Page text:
During my years at Anti-Matter, what am I sure of? I lived on a wooden platform about five feet wide and ten feet long. It was six feet off the ground and tucked between the thin aluminum siding that separated the three-story exterior of the warehouse and the three story interior of the gallery’s main room. When gunfire broke out in the street, the shots would pierce the aluminum and the moonlight would stream through the holes.


Despite the danger, Anti-Matter was always worth it. It was a mecca for the weird and the wonderful. The stories are endless.


One example: In the early 1990s, the art-house take-over of San Francisco’s drag scene was in full swing. A lot of the city’s more famous drag queens would prowl the streets at dawn because, well, meth keeps you up late, and dawn was when people dropped off clothing in front of thrift stores. The drag queens didn’t have much money, but they sure loved the new old clothes.


Sometimes, folks would come over to Anti-Matter after they finished prowling. Think 6:30 am on a Tuesday. No one ever knocked. People just walked in, made coffee and tried on their new clothes in our bathroom. I can’t tell you how many of my mornings began with an improv drag show in my kitchen.


As I said, this wasn’t anything special, it was Tuesday.


Eighth thing about me: The most dangerous words in my world are “on assignment.” This was especially true in the early days of my journalism career. Once I was “on assignment,” well, some things are easier explained by example.


Here’s one example: The Assignment: “Go To Komodo Island, Hang Out With Dragons.” Seriously, that was the full message on my answering machine.

Turns out, the only way to get to Komodo was by boat. Turns out, it was monsoon season. Turns out, the only people with boats powerful enough to sail through a monsoon to Komodo were pirates. Turns out—don’t ask—I was travelling with diamond smugglers. Turns out, the diamond smugglers knew the pirates. Turns out, they agreed to sail us to Komodo.


In my defense, I will say that I didn’t realize they were pirates until the moment we set sail. I will say, the only reason those pirates didn’t slit our throats and take the diamonds is because the monsoon was fierce and everyone had to tie themselves to the boat, survive the huge rolling seas, and bail water like their lives depended on it—because they did.


Ninth thing about me: In the weeks before the aforementioned Komodo adventure, I asked one of those diamond smugglers to teach me about his craft. He took me to a very private bank, opened a very secure vault, and removed a large velvet bag. After telling me to cup my hands together and hold them out, he dumped about a hundred diamonds into my palms.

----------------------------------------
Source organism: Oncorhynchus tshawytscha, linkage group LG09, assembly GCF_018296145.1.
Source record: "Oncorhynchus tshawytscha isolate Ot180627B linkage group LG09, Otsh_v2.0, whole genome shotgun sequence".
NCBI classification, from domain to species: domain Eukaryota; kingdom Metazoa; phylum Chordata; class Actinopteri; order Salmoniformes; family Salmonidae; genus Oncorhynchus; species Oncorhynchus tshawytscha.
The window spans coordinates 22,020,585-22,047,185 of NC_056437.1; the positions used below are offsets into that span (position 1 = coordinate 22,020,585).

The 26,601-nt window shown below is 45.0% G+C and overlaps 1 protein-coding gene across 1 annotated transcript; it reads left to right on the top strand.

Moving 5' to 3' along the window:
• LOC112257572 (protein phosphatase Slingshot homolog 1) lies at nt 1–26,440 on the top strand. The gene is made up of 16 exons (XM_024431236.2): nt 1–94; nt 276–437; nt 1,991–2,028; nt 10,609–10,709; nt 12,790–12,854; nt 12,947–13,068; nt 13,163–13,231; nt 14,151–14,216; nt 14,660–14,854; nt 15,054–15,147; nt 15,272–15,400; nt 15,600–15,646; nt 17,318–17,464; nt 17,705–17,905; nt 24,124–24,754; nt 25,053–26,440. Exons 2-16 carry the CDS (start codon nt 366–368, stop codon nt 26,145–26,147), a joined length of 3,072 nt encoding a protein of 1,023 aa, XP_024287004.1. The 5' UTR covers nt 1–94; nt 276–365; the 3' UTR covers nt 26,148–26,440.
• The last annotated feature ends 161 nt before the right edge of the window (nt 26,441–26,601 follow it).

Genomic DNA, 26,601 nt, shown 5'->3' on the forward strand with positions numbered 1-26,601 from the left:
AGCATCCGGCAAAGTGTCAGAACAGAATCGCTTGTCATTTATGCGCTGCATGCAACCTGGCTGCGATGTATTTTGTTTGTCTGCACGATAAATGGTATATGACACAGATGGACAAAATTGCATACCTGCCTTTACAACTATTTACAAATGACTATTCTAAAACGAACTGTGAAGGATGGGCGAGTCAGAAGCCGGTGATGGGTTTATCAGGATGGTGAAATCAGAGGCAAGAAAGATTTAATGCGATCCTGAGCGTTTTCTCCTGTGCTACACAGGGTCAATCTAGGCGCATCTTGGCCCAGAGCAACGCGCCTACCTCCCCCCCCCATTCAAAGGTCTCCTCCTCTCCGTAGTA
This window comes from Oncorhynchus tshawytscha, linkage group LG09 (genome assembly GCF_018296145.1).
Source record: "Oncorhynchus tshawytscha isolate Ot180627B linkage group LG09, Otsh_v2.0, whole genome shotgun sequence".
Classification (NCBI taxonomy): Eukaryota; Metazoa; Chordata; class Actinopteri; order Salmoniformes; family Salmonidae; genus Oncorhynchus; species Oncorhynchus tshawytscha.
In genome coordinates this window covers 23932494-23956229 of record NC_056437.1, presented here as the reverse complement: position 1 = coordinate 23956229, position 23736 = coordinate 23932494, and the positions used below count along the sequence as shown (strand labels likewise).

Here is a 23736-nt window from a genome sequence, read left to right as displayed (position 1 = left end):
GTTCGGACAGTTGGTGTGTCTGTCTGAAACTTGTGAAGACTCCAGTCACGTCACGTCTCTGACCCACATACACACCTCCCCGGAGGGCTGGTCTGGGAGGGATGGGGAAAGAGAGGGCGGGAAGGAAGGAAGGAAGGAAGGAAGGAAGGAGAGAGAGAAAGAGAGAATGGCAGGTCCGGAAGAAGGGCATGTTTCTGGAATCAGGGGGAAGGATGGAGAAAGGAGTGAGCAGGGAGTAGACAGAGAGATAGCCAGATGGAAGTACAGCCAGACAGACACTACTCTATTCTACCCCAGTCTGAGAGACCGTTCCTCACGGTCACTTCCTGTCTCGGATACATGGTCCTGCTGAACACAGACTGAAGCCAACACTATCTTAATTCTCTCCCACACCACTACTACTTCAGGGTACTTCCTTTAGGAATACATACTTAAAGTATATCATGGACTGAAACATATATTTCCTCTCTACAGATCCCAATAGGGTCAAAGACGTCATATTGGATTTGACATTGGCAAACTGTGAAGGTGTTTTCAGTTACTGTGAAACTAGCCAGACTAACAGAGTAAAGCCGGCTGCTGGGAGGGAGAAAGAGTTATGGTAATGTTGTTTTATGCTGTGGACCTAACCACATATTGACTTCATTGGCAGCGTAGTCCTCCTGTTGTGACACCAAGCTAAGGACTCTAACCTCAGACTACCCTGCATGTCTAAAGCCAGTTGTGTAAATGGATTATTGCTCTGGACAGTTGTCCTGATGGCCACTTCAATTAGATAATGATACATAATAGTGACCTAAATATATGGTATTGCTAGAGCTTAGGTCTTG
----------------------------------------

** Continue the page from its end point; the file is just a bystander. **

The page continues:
“First lesson,” he said, “This is what a million dollars looks like.”


Tenth thing about me. I am haunted by a quote from screenwriter Charlie Kaufman: “When you’re young, your potential is infinite. You might be anything, really. You might be Einstein. You might be Di Maggio. Then you get to an age when what you might be gives way to what you have been. You weren’t Einstein. You weren’t anything. That’s a bad moment.”


I’ve tried to spend my life fighting against that “bad moment.” That’s sort of what the Flow Research Collective is all about.

Eleventh thing about me: Over the past thirty years, even when I was sailing with pirates, I was trying to answer one question: “What does it take to do the impossible?”


As a journalist, that was my beat. Those moments in time when the impossible became possible. I wrote about those moments for Wired and the New York Times magazine and about a hundred other publications. I covered these moments in science and sport, art and technology, and over and over again. The birth of big wave surfing, the birth of big mountain skiing, when athletes were extending the limits of human performance on a daily basis, those athletes were my friends. When the world’s first flying motorcycle was invented, the blueprint was unrolled in my living room. The first time an artificial vision implant allowed the blind to see, I was in that room as well. The first private space ship to leave earth—the thing that NASA and everybody else said was impossible, well, four words: Best launch party ever.


Twelfth thing about me: When all this impossible was becoming possible, when we humans were being the very best we humans could be, my mission was always to understand how the hell we did it. I tried to do this with neuroscience because it’s the basic mechanism behind human performance. If we can understand this mechanism, we can fight against that bad moment. That’s the point.


That’s also why I can’t write anything useful about myself in 850 words. As far as I can tell, the very best way to fight against that “bad moment” is to try and live a life that can’t be summarized in 850 words.




How to live that kind of life is also the topic of my new book. It’s called The Art of Impossible. It’s a practical playbook for peak performance. My publicist came up with a nifty tagline: Stop dreaming big and living small.


Also, did I mentioned, there’s major awesome free stuff if you order right now.






#Theartofimpossible #StevenKotller #NewBook